Lindsey Graham Clinton Impeachment Speech Transcript
Speech by Senator Lindsey Graham at the Bill Clinton impeachment trial in 1999. Read the full transcript of the speech here.
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Lindsey Graham: (00:00)
What’s a high crime? How about if an important person hurt somebody of low means? It’s not very scholarly, but I think it’s a truth. I think that’s what they meant by high crimes. Doesn’t even have to be a crime. It’s just when you start using your office and you’re acting in a way that hurts people, you’ve committed a high crime.
Lindsey Graham: (00:31)
When you decide that a course of conduct meets the high crime standard under our Constitution for the president, what are we doing to the presidency? I think we’re putting a burden on the presidency and you should consider it that way, that if you determine that the conduct and the crimes in this case are high crimes, you need to do so knowing that you’re placing a burden on every future occupant of that office and the office itself. So do so cautiously, because one branch of the government should never put a burden on another branch of the government that’s not fair and they can’t bear.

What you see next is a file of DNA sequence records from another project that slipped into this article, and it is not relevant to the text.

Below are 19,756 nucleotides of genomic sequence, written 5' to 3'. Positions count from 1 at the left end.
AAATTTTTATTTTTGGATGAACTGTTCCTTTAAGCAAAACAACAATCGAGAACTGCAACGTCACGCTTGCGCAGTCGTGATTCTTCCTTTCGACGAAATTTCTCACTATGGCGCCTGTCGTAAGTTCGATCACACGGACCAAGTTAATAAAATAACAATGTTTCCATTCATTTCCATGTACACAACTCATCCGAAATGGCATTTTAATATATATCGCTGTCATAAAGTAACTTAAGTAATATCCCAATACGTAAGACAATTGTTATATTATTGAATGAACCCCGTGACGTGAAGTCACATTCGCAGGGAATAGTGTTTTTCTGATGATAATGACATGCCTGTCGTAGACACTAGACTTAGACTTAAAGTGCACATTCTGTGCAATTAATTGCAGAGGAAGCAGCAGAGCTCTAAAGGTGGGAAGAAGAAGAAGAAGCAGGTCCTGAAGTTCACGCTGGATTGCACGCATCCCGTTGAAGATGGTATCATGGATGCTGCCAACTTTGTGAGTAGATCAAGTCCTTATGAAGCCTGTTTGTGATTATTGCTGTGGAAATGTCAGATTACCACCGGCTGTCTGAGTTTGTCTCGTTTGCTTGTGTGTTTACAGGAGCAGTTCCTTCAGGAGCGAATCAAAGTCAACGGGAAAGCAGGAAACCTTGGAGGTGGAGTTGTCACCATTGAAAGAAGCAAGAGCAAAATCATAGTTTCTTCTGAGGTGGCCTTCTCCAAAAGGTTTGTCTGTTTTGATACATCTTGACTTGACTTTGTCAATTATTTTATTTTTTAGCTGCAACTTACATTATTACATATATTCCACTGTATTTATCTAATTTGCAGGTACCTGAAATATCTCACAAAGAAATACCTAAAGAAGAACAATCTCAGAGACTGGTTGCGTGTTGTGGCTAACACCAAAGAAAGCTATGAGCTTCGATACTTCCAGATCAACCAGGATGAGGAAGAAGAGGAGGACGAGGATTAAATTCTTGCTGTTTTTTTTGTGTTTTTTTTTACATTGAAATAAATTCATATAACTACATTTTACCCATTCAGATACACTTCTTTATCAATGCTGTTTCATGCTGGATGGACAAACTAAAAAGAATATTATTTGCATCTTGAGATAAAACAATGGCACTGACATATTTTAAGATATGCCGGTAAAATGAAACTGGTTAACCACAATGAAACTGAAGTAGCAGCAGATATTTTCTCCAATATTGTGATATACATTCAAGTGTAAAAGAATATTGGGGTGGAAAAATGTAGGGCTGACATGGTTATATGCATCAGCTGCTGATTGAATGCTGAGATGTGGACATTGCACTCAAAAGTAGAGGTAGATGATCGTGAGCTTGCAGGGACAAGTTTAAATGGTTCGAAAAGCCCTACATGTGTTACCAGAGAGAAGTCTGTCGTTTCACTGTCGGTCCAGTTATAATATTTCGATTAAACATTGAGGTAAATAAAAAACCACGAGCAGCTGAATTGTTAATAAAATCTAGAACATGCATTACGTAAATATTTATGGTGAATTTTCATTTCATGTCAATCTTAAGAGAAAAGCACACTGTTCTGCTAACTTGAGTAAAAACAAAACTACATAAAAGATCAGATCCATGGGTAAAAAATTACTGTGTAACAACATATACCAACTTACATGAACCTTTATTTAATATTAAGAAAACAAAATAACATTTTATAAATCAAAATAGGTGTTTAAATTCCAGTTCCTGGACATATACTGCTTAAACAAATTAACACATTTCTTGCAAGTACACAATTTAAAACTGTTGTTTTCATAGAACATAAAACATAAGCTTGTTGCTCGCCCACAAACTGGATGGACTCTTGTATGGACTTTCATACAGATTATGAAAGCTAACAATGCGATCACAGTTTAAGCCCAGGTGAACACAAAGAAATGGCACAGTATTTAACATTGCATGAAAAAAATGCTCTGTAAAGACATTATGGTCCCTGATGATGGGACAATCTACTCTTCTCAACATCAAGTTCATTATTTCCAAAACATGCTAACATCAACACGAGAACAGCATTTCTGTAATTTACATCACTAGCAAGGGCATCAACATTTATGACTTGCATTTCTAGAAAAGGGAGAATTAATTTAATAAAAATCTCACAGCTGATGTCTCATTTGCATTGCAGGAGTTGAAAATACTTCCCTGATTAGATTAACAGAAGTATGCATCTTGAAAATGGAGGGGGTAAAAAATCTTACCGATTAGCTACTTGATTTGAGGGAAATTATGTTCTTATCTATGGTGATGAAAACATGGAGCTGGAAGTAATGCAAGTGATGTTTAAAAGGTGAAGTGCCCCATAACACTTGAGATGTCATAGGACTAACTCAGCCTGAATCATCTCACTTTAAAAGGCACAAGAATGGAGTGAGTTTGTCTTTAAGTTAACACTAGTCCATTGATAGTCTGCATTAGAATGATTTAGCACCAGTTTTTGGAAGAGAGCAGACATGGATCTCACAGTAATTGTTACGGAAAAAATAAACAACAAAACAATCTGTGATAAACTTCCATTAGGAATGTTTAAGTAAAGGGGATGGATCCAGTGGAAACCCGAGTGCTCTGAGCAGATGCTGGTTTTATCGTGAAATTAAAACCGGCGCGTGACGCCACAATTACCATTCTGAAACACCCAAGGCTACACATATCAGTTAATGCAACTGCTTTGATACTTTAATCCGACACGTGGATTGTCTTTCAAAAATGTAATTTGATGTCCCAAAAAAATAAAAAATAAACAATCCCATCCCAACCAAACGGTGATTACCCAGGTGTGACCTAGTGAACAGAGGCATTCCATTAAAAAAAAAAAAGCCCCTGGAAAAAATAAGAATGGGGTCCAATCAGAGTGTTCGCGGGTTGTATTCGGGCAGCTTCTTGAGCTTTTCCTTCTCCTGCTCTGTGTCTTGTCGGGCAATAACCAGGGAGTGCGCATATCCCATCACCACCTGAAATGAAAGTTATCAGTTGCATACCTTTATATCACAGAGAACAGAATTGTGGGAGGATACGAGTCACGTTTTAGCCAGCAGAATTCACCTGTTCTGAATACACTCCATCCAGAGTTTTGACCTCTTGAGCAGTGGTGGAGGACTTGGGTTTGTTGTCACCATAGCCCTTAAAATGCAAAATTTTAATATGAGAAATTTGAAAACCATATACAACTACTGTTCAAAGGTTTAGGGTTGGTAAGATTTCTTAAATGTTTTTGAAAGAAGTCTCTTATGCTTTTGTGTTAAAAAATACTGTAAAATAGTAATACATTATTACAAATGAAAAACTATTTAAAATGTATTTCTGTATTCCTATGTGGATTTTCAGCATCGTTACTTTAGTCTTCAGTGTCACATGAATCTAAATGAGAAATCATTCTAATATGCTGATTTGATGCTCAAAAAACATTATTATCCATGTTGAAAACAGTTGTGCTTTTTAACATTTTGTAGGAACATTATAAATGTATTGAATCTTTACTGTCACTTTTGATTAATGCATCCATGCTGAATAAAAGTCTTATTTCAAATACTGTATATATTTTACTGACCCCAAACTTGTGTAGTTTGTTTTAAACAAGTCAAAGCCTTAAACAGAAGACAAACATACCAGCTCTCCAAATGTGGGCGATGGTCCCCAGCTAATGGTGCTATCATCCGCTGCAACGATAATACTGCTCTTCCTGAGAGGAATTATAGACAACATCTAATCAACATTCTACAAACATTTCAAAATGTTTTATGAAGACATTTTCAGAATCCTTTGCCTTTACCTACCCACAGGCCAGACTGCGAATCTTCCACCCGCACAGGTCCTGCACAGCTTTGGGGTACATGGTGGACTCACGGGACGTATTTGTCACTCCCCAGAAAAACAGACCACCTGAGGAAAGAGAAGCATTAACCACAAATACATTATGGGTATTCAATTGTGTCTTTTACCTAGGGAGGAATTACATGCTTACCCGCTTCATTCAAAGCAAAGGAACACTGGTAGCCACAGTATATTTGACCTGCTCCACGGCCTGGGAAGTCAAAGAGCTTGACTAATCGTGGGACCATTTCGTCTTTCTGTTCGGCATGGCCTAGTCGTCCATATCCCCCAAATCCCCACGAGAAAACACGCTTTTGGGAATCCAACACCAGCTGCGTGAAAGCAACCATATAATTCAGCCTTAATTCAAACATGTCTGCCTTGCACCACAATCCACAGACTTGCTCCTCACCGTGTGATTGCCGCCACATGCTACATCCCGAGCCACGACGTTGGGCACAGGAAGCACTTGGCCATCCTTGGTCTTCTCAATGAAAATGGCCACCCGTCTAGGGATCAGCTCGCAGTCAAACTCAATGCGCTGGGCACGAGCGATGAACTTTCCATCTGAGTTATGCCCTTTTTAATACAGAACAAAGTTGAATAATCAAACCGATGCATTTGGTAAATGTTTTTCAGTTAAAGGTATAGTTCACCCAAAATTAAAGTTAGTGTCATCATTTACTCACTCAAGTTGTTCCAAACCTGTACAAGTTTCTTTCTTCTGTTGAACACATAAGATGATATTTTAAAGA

Lindsey Graham: (01:18)
Ladies and gentlemen of the Senate, if you decided from the conduct of this president that henceforth any office holder who occupies the office of president will have this burden to bear, let me tell you what it is: Don’t lie under oath to a federal grand jury when many in the country are begging you not to. Can the occupant bear that burden?
Lindsey Graham: (01:46)
I voted against Article Two in the House, which was the deposition, perjury allegations against the president standing alone. I think many of us may have thought that he didn’t know about the tapes, that he and Miss Lewinsky thought they had a story that was going to work and he got caught off guard and he started telling a bunch of lies that maybe I would have lied about. Maybe you would have lied about, because it is personal to have to talk about intimate things, and our human nature is to protect ourselves, our family, that’s just human nature. But ladies and gentlemen, what he stands charged of in the Senate happened eight months later, after some members of this body said, “Mr. President square yourself with the law, Mr. President, if you go into that federal grand jury and you lie again, you’re risking your presidency.”